Segments in this Video

The Moon (05:07)


There has been a renewed interest in space programs going to the moon. The discovery of metal deposits and ice has opened the possibility to find new resources or build a colony. Though some countries have landed robotic probes since the last Apollo mission, private companies are leading the way for new manned missions.

Lunar Mapping (02:27)

The Lunar Reconnaissance Orbiter, or LRO, is using high-resolution cameras to capture details of the moon's surfaces. LRO is providing new insights in the geological record of the solar system contained within the moon's surface.

Moon Resources (04:59)

In the 1960s, the United States Army had plans for a lunar base called Project Horizon. After the discovery of minerals by the Apollo 11 mission, the moon was seen as a resource for building space bases. Having the raw materials already in space would decrease the cost of sending them from Earth.

Moon Formation (06:56)

No water was found in the moon samples collected from the Apollo missions. The chemistry of the Earth and moon are similar, which has led to scientists believing they were once one planetary body that had water. The water could still be trapped within permanently shadowed areas on the moon.

Project Clementine (03:15)

NASA became part of the U.S. Military's Project Clementine to test to a targeting satellite. Communication signals were bounced off the moon's surface and were able to detect buried ice in the permanently shadowed areas. The discovery made the idea of living on the moon possible.

Lunar Debris (05:37)

NASA crashed part of the rocket transporting LRO into the moon, so the debris could be collected and studied to see if it had traces of water. A significant amount of water was discovered in the debris, which provides evidence that there is water at the moon's poles.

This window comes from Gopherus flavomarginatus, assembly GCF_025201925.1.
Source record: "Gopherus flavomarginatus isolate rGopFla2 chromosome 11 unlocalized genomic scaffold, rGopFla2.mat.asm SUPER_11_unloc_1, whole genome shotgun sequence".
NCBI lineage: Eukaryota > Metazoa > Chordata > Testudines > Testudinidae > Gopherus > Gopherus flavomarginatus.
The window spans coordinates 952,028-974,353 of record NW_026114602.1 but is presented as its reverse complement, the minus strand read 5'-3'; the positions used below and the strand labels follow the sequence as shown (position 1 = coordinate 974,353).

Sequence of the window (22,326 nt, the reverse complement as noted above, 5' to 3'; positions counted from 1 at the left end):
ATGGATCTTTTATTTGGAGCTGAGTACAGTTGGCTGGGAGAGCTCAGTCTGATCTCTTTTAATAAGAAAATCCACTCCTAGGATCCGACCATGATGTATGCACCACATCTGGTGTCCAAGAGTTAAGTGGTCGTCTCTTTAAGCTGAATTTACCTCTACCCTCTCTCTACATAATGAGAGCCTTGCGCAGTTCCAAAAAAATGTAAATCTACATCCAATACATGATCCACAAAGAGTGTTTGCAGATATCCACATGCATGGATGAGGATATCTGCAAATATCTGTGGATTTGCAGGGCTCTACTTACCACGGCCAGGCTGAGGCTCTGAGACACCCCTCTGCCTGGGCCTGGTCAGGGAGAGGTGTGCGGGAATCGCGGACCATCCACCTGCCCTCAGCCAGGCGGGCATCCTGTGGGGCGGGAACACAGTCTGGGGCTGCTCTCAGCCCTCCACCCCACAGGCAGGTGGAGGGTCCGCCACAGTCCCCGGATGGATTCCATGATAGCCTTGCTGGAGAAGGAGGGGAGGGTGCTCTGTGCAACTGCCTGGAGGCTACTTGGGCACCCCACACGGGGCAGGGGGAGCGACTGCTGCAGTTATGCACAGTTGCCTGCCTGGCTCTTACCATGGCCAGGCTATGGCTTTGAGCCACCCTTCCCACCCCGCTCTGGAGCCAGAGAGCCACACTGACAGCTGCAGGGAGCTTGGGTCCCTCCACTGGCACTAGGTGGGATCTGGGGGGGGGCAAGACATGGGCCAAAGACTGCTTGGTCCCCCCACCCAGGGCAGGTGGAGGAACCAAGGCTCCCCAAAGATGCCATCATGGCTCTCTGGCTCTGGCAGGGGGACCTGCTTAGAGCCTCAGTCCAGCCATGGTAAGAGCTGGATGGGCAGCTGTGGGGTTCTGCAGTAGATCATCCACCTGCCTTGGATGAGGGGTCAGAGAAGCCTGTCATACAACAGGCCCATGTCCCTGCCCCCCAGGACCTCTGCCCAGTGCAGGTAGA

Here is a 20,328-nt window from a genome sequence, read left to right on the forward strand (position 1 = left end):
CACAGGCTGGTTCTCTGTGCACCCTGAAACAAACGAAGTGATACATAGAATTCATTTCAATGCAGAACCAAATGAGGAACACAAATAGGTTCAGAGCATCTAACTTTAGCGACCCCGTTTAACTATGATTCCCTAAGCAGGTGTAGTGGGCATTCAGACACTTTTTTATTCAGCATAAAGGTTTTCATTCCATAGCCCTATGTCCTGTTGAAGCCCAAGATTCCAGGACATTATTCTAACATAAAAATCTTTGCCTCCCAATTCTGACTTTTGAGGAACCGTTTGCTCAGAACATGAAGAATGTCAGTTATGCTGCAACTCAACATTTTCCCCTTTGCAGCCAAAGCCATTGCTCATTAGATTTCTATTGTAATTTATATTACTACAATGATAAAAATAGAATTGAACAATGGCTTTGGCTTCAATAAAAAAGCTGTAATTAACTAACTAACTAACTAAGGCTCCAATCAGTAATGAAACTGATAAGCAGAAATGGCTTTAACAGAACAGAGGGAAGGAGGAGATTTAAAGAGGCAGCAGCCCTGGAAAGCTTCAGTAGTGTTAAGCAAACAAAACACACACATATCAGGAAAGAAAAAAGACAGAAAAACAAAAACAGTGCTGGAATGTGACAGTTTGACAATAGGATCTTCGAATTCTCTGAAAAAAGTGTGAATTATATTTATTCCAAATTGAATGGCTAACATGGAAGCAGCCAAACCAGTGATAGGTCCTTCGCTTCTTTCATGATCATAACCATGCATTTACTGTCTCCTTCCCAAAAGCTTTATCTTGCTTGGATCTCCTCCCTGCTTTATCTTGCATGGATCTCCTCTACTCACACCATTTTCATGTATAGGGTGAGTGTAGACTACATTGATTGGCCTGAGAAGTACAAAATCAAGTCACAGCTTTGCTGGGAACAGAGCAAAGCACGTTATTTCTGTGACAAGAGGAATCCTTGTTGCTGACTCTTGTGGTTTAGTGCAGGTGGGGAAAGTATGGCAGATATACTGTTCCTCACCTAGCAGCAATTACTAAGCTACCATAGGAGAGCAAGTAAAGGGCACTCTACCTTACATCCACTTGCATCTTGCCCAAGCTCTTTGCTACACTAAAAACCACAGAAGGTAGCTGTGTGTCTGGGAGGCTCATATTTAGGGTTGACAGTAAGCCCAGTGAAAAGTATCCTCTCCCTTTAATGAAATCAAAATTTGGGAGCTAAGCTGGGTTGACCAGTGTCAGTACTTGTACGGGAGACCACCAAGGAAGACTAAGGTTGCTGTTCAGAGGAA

Lunar Water (03:42)

Water on the moon could open up exploration to other planets, because oxygen could be extracted from it. Hydrogen and oxygen can also be used as chemical propellants for rockets.

Cost of Space Travel (04:44)

Affordability is the next obstacle for returning to the moon and NASA has begun to work with commercial partners. Nine U.S. businesses are competing to have NASA buy flights to the moon from them. It is creating the basis for a space economy.

Access to Resources (03:00)

As more countries and private companies reach the moon, it raises ethical questions of who has control over the resources there. The United Nation's Outer Space Treaty creates the rules for working in space, but it has never been applied to space resources. The Lunar Gateway, which will allow short flights to the moon from a space station, will be part of a public-private partnership.

Private Space Exploration (01:50)

Some U.S. companies have promised commercial flights to the moon. SpaceX has sold tickets for the first tourist flight to space and Blue Origin has plans for a moon lander.

Moon Construction (04:19)

The goal of reaching the moon again is to establish lunar bases for people to live and work in for extended periods. A NASA team at the Kennedy Space Center is developing robots to build habitats on the moon. The low gravity on the moon forced the engineers to reinvent excavation equipment.

Moon Caves (05:55)

It is believed there are caves under the moon's surface created by lava tubes. The caves could be an alternative to building habitations on the moon.

Credits: Back to the Moon (00:21)

Credits: Back to the Moon

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Back to the Moon

3-Year Streaming Price: $169.95



Fifty years after humans first set foot on the moon, new scientific discoveries are fueling excitement for a return to the lunar surface—this time, to stay. Join the scientists and engineers working to make life on the moon a reality.

Length: 53 minutes

Item#: BVL191995

Copyright date: ©2019

Closed Captioned

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